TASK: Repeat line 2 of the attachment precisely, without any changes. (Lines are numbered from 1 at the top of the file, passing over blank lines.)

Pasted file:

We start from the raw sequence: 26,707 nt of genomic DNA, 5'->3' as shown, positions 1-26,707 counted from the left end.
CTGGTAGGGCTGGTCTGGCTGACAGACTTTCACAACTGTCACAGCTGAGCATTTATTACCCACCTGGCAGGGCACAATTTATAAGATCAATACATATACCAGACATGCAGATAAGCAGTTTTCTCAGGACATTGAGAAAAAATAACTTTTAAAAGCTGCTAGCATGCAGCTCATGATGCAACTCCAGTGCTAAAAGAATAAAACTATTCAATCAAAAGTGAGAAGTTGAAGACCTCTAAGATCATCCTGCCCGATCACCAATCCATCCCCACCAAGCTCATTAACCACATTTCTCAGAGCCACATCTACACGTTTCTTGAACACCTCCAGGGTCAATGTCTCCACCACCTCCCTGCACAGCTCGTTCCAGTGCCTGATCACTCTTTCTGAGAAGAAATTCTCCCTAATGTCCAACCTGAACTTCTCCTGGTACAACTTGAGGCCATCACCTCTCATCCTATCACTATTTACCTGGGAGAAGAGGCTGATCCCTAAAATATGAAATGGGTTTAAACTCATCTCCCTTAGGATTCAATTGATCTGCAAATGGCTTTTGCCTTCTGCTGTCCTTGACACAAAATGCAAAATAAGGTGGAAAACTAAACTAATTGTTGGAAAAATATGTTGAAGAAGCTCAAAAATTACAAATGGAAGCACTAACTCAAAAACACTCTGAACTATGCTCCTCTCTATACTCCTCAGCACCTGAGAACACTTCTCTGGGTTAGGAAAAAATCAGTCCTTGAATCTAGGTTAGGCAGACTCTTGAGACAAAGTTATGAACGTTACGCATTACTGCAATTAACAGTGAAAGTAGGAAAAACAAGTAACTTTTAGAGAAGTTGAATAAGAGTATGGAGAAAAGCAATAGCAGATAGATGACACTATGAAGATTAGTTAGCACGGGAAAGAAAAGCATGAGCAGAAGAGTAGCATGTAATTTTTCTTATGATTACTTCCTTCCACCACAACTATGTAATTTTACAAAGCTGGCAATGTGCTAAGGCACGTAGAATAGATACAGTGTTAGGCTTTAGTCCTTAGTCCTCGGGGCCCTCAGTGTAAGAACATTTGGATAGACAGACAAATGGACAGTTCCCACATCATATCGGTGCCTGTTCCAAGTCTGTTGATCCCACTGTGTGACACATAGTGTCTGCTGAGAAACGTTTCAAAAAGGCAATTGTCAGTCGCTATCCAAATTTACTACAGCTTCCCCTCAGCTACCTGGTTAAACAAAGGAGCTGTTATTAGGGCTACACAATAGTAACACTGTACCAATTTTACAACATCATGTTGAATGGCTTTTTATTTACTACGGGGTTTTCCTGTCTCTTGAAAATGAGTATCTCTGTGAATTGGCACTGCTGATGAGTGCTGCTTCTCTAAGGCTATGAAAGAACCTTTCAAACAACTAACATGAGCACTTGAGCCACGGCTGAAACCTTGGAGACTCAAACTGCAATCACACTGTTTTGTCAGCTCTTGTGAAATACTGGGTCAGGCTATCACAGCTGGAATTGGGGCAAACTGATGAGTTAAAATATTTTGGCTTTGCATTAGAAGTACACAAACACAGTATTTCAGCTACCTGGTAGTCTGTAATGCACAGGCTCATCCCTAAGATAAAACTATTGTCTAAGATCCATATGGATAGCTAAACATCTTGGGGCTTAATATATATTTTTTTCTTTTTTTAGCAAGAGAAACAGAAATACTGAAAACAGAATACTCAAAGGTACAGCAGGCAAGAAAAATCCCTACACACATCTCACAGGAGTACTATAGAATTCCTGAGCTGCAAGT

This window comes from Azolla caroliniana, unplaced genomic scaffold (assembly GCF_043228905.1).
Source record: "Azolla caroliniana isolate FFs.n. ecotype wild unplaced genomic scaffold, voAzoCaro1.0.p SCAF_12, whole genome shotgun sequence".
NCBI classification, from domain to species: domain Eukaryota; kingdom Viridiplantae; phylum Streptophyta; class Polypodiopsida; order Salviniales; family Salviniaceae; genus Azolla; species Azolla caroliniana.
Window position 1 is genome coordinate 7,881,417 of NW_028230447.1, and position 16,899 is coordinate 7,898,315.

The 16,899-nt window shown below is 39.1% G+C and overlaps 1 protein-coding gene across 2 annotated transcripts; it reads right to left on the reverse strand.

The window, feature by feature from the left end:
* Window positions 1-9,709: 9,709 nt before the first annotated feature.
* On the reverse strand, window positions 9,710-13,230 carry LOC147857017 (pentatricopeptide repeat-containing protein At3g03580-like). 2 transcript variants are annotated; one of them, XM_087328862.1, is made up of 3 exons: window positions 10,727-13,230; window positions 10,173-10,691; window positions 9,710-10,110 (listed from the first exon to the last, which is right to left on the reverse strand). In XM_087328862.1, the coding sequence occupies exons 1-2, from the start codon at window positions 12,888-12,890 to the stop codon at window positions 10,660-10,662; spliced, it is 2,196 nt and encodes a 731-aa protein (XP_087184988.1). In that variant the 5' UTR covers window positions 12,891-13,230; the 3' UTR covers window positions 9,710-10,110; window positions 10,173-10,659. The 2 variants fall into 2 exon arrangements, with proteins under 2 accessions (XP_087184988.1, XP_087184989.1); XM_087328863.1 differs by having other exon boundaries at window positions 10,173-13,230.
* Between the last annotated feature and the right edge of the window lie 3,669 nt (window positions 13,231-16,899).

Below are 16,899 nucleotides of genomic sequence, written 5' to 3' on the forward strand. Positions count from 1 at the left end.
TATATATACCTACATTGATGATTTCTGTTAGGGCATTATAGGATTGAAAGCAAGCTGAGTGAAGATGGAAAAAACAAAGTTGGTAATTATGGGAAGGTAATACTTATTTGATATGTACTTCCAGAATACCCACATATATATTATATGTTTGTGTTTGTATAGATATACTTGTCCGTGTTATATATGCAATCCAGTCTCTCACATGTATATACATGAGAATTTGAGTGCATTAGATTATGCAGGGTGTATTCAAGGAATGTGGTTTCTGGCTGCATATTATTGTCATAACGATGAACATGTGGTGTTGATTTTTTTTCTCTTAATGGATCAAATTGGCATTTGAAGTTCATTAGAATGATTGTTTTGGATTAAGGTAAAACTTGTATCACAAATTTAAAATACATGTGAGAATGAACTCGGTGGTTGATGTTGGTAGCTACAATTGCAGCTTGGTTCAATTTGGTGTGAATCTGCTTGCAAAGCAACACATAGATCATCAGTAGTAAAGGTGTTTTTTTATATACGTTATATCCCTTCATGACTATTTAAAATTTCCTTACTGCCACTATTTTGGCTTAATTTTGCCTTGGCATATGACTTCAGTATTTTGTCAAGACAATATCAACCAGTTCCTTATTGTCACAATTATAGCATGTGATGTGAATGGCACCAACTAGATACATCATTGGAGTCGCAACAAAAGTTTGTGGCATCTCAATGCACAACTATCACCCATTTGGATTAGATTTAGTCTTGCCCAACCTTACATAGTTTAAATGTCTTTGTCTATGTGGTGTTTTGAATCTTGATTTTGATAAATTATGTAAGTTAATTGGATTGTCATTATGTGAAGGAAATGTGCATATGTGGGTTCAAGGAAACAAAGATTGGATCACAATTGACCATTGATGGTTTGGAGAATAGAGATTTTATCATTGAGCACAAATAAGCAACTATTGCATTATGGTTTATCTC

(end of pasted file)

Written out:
CTGGTAGGGCTGGTCTGGCTGACAGACTTTCACAACTGTCACAGCTGAGCATTTATTACCCACCTGGCAGGGCACAATTTATAAGATCAATACATATACCAGACATGCAGATAAGCAGTTTTCTCAGGACATTGAGAAAAAATAACTTTTAAAAGCTGCTAGCATGCAGCTCATGATGCAACTCCAGTGCTAAAAGAATAAAACTATTCAATCAAAAGTGAGAAGTTGAAGACCTCTAAGATCATCCTGCCCGATCACCAATCCATCCCCACCAAGCTCATTAACCACATTTCTCAGAGCCACATCTACACGTTTCTTGAACACCTCCAGGGTCAATGTCTCCACCACCTCCCTGCACAGCTCGTTCCAGTGCCTGATCACTCTTTCTGAGAAGAAATTCTCCCTAATGTCCAACCTGAACTTCTCCTGGTACAACTTGAGGCCATCACCTCTCATCCTATCACTATTTACCTGGGAGAAGAGGCTGATCCCTAAAATATGAAATGGGTTTAAACTCATCTCCCTTAGGATTCAATTGATCTGCAAATGGCTTTTGCCTTCTGCTGTCCTTGACACAAAATGCAAAATAAGGTGGAAAACTAAACTAATTGTTGGAAAAATATGTTGAAGAAGCTCAAAAATTACAAATGGAAGCACTAACTCAAAAACACTCTGAACTATGCTCCTCTCTATACTCCTCAGCACCTGAGAACACTTCTCTGGGTTAGGAAAAAATCAGTCCTTGAATCTAGGTTAGGCAGACTCTTGAGACAAAGTTATGAACGTTACGCATTACTGCAATTAACAGTGAAAGTAGGAAAAACAAGTAACTTTTAGAGAAGTTGAATAAGAGTATGGAGAAAAGCAATAGCAGATAGATGACACTATGAAGATTAGTTAGCACGGGAAAGAAAAGCATGAGCAGAAGAGTAGCATGTAATTTTTCTTATGATTACTTCCTTCCACCACAACTATGTAATTTTACAAAGCTGGCAATGTGCTAAGGCACGTAGAATAGATACAGTGTTAGGCTTTAGTCCTTAGTCCTCGGGGCCCTCAGTGTAAGAACATTTGGATAGACAGACAAATGGACAGTTCCCACATCATATCGGTGCCTGTTCCAAGTCTGTTGATCCCACTGTGTGACACATAGTGTCTGCTGAGAAACGTTTCAAAAAGGCAATTGTCAGTCGCTATCCAAATTTACTACAGCTTCCCCTCAGCTACCTGGTTAAACAAAGGAGCTGTTATTAGGGCTACACAATAGTAACACTGTACCAATTTTACAACATCATGTTGAATGGCTTTTTATTTACTACGGGGTTTTCCTGTCTCTTGAAAATGAGTATCTCTGTGAATTGGCACTGCTGATGAGTGCTGCTTCTCTAAGGCTATGAAAGAACCTTTCAAACAACTAACATGAGCACTTGAGCCACGGCTGAAACCTTGGAGACTCAAACTGCAATCACACTGTTTTGTCAGCTCTTGTGAAATACTGGGTCAGGCTATCACAGCTGGAATTGGGGCAAACTGATGAGTTAAAATATTTTGGCTTTGCATTAGAAGTACACAAACACAGTATTTCAGCTACCTGGTAGTCTGTAATGCACAGGCTCATCCCTAAGATAAAACTATTGTCTAAGATCCATATGGATAGCTAAACATCTTGGGGCTTAATATATATTTTTTTCTTTTTTTAGCAAGAGAAACAGAAATACTGAAAACAGAATACTCAAAGGTACAGCAGGCAAGAAAAATCCCTACACACATCTCACAGGAGTACTATAGAATTCCTGAGCTGCAAGT